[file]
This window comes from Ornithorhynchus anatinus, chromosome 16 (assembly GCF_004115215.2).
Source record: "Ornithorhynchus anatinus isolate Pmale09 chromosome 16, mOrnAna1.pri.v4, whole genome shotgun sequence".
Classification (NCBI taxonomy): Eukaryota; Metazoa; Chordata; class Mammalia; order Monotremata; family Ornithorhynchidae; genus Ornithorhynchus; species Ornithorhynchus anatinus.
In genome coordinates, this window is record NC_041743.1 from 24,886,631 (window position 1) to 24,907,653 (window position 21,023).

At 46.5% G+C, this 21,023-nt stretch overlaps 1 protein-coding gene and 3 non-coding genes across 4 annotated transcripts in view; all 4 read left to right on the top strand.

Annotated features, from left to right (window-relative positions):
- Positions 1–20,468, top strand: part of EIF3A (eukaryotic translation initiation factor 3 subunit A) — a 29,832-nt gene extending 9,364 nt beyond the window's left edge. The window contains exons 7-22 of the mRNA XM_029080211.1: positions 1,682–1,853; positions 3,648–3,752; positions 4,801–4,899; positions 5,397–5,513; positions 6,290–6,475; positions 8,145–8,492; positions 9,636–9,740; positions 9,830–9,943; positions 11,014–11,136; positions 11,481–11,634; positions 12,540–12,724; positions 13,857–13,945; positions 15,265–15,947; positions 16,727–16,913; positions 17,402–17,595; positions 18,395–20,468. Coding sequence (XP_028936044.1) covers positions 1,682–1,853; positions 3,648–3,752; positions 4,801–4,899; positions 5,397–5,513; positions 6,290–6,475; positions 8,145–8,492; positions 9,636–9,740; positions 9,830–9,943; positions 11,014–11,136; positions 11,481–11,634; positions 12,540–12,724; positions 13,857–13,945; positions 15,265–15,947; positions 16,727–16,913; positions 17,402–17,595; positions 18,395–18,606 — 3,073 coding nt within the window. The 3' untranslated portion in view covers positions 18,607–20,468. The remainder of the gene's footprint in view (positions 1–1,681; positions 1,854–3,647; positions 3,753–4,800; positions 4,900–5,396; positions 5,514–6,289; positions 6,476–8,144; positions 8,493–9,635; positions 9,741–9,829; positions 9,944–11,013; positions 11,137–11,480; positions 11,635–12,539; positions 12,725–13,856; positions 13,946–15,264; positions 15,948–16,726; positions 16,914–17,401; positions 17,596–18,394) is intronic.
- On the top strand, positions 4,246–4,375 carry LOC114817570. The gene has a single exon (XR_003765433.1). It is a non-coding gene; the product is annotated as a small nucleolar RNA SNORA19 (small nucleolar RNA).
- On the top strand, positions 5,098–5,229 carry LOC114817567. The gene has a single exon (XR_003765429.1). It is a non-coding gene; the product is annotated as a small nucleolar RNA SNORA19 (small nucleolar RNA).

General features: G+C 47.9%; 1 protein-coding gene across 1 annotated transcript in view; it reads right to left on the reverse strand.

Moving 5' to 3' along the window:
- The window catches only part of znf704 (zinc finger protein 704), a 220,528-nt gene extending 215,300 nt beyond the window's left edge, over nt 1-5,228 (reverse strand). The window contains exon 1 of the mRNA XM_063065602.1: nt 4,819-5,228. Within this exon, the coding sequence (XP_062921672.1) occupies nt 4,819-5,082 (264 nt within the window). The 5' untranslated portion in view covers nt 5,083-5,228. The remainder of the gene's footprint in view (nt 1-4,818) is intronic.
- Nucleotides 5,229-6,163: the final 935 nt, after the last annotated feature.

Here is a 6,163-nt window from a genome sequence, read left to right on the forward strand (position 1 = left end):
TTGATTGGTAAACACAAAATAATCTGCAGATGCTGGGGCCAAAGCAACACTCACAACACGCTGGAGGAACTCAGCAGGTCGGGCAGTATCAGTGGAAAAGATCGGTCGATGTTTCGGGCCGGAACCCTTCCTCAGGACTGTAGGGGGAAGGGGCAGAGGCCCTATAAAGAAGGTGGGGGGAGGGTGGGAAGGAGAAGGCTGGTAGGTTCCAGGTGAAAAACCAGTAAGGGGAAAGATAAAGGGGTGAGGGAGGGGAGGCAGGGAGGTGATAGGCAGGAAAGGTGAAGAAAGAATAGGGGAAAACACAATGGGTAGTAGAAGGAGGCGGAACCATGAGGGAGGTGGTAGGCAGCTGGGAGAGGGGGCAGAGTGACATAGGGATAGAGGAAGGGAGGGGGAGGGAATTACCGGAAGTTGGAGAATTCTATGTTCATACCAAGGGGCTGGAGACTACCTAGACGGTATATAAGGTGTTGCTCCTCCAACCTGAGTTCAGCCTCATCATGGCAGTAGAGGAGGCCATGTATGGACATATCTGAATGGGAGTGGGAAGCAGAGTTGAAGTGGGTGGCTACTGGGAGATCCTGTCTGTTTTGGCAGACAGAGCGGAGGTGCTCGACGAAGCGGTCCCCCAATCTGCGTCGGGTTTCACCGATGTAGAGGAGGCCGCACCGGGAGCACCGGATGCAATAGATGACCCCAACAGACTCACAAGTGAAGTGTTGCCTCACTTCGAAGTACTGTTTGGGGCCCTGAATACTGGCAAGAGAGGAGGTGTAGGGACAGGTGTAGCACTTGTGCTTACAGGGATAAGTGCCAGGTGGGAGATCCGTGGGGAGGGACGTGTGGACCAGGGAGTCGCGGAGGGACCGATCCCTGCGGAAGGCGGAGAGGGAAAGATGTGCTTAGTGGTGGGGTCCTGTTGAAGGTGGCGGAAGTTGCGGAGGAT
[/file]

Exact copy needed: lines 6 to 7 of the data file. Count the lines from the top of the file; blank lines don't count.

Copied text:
Annotated features, from left to right (window-relative positions):
- Positions 1–20,468, top strand: part of EIF3A (eukaryotic translation initiation factor 3 subunit A) — a 29,832-nt gene extending 9,364 nt beyond the window's left edge. The window contains exons 7-22 of the mRNA XM_029080211.1: positions 1,682–1,853; positions 3,648–3,752; positions 4,801–4,899; positions 5,397–5,513; positions 6,290–6,475; positions 8,145–8,492; positions 9,636–9,740; positions 9,830–9,943; positions 11,014–11,136; positions 11,481–11,634; positions 12,540–12,724; positions 13,857–13,945; positions 15,265–15,947; positions 16,727–16,913; positions 17,402–17,595; positions 18,395–20,468. Coding sequence (XP_028936044.1) covers positions 1,682–1,853; positions 3,648–3,752; positions 4,801–4,899; positions 5,397–5,513; positions 6,290–6,475; positions 8,145–8,492; positions 9,636–9,740; positions 9,830–9,943; positions 11,014–11,136; positions 11,481–11,634; positions 12,540–12,724; positions 13,857–13,945; positions 15,265–15,947; positions 16,727–16,913; positions 17,402–17,595; positions 18,395–18,606 — 3,073 coding nt within the window. The 3' untranslated portion in view covers positions 18,607–20,468. The remainder of the gene's footprint in view (positions 1–1,681; positions 1,854–3,647; positions 3,753–4,800; positions 4,900–5,396; positions 5,514–6,289; positions 6,476–8,144; positions 8,493–9,635; positions 9,741–9,829; positions 9,944–11,013; positions 11,137–11,480; positions 11,635–12,539; positions 12,725–13,856; positions 13,946–15,264; positions 15,948–16,726; positions 16,914–17,401; positions 17,596–18,394) is intronic.